Biological experimentation is essential for an understanding of living processes. Such studies should lead to a respect for all living things. Capable students, anxious to pursue a career in biological sciences, must receive the necessary encouragement and direction. All aspects of the project must be within the comprehension and capabilities of the student undertaking the study.

An Adult Supervisor is responsible for ensuring the safe and ethical conduct of projects involving the use of animals. It is recommended that a Regional Science Fair Ethics Committee review all proposed research involving animals before experimentation is started. [more]
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Use of Human Participants in Research

Science fairs often include excellent projects involving human research participants. These projects are usually based in the social and behavioural sciences such as psychology, sociology, and education, and in related health sciences such as physiology, kinesiology and nursing.

Human participants must be assured that they are safe, that they are treated with respect and dignity, and that the information they provide will be kept confidential. These ethical safeguards are primarily the responsibility of the science fair student researchers and their supervisors. [more]
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Recombinant DNA and Biotechnological Safety

Recombinant DNA and Animal Viruses

Projects involving the manipulation of recombinant DNA molecules or animal viruses are allowed if conducted under qualified supervision. Evidence of this supervision, including the supervisorís name, institution, and qualifications must be included in the "Contributions by Others" form and must be available at all times during the fair.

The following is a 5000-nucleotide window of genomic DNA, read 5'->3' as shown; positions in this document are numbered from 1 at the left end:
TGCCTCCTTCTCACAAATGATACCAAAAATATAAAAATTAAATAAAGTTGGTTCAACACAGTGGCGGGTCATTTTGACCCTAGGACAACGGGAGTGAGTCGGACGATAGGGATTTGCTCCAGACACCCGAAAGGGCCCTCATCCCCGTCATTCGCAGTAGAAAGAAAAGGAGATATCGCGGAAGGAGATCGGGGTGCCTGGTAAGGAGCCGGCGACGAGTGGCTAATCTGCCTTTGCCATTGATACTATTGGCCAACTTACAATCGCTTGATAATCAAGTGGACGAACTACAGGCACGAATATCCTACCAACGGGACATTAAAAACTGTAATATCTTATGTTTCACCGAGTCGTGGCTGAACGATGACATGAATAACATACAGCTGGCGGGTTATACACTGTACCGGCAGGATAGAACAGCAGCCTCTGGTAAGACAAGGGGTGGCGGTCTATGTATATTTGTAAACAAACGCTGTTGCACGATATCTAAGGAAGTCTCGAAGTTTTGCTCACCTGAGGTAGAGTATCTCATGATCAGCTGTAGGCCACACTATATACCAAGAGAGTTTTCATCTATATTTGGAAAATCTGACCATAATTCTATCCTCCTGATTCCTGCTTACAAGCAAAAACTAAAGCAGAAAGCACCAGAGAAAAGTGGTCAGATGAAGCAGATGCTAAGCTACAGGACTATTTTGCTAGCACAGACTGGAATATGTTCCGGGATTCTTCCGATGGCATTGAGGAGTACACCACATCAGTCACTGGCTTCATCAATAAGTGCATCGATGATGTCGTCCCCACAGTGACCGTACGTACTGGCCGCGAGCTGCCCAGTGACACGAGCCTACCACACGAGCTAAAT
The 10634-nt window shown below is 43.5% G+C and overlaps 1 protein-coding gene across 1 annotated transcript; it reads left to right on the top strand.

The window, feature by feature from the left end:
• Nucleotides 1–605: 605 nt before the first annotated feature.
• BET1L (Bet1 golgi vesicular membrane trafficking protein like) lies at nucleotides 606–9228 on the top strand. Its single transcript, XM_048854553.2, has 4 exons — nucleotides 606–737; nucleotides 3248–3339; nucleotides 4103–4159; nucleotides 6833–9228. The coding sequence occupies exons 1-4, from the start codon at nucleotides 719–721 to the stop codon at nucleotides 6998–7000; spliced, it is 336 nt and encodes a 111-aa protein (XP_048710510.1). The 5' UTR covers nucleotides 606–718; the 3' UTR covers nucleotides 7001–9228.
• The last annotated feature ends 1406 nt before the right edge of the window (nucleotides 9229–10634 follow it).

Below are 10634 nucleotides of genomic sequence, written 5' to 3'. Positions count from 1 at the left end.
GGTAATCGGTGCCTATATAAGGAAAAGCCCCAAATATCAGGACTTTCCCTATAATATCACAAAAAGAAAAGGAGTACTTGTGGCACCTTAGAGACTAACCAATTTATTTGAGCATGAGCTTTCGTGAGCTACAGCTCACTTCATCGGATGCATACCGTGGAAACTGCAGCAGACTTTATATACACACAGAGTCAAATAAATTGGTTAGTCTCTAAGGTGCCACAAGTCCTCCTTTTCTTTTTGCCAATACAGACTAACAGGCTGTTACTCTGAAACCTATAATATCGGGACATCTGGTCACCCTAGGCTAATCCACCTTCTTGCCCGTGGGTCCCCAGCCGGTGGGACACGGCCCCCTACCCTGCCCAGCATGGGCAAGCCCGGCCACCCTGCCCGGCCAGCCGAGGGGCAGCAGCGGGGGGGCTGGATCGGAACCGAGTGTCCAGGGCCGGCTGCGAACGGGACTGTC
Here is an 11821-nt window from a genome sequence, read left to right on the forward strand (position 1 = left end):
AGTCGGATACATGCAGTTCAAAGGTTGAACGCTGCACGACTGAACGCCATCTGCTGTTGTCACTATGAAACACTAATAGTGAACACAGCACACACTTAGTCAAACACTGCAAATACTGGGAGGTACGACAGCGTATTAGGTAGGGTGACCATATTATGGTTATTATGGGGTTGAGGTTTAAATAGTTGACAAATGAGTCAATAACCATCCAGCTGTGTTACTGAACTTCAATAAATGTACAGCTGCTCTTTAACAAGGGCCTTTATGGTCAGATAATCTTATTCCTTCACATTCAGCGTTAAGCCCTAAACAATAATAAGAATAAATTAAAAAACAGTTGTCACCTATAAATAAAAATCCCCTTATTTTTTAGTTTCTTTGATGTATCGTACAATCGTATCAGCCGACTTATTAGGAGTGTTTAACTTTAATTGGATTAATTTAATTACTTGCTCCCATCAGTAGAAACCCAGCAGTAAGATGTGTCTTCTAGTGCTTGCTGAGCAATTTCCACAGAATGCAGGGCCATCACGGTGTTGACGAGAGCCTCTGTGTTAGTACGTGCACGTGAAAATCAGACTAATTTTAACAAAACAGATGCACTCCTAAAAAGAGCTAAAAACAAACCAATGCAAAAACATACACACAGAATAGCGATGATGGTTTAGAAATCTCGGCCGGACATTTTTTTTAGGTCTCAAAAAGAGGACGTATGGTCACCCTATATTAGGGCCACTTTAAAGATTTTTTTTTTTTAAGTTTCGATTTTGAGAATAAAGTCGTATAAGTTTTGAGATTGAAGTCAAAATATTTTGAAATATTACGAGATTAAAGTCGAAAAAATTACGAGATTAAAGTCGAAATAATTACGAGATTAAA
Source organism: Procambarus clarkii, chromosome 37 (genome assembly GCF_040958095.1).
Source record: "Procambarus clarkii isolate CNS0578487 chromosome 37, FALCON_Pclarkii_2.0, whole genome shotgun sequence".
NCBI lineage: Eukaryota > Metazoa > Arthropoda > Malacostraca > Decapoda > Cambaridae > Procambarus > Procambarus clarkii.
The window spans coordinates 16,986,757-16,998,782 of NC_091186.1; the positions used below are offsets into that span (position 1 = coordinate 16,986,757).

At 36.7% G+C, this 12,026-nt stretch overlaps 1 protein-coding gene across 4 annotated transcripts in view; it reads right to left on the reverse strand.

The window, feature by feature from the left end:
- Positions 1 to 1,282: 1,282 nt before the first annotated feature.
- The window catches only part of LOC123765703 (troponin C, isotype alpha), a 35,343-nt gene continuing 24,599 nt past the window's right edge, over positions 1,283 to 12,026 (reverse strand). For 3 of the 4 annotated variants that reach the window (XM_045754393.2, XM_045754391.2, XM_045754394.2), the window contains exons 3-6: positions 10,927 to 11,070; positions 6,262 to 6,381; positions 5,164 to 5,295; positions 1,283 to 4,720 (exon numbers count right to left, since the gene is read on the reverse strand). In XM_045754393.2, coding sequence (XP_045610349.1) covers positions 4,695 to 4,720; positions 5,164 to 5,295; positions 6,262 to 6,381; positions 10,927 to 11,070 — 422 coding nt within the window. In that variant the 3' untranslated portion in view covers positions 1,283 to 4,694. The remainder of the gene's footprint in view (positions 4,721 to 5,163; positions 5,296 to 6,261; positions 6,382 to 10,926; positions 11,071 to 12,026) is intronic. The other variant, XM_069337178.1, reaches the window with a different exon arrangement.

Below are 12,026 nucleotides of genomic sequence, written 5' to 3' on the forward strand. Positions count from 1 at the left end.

Biotechnological Safety

Biotechnological investigations involving enzymes pose risks of allergic reactions. Work involving DNA technology can be accomplished safely if simple precautions are taken. The use of DNA is, in itself, usually safe, but hazards can arise from chemicals and electrical equipment employed in the manipulation of DNA. Extremely hazardous chemicals, such as ethidium bromide, used to stain DNA, should be avoided. Electrophoresis of DNA fragments should use low voltages or equipment that prevents access to connections at high voltages. [more]
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Canada Wide Science Fair Judging Rubric

Are you ready for the big day?

Judging is a highlight of the science fair experience - the chance to share your work with interested adults - usually educators, scientists and engineers - with an interest in youth science. Of course, it helps to be prepared by knowing what the judges will be looking for.

At the Canada-Wide Science Fair judges assess projects in five areas:
  • Scientific thought - 45%

  • Original creativity - 25%

  • Project report & log - 14%

  • Oral presentation - 8%

  • Visual display - 8%
Please note that judging at regional fairs is based on these criteria but may differ in the details and/or the weight assigned. [more]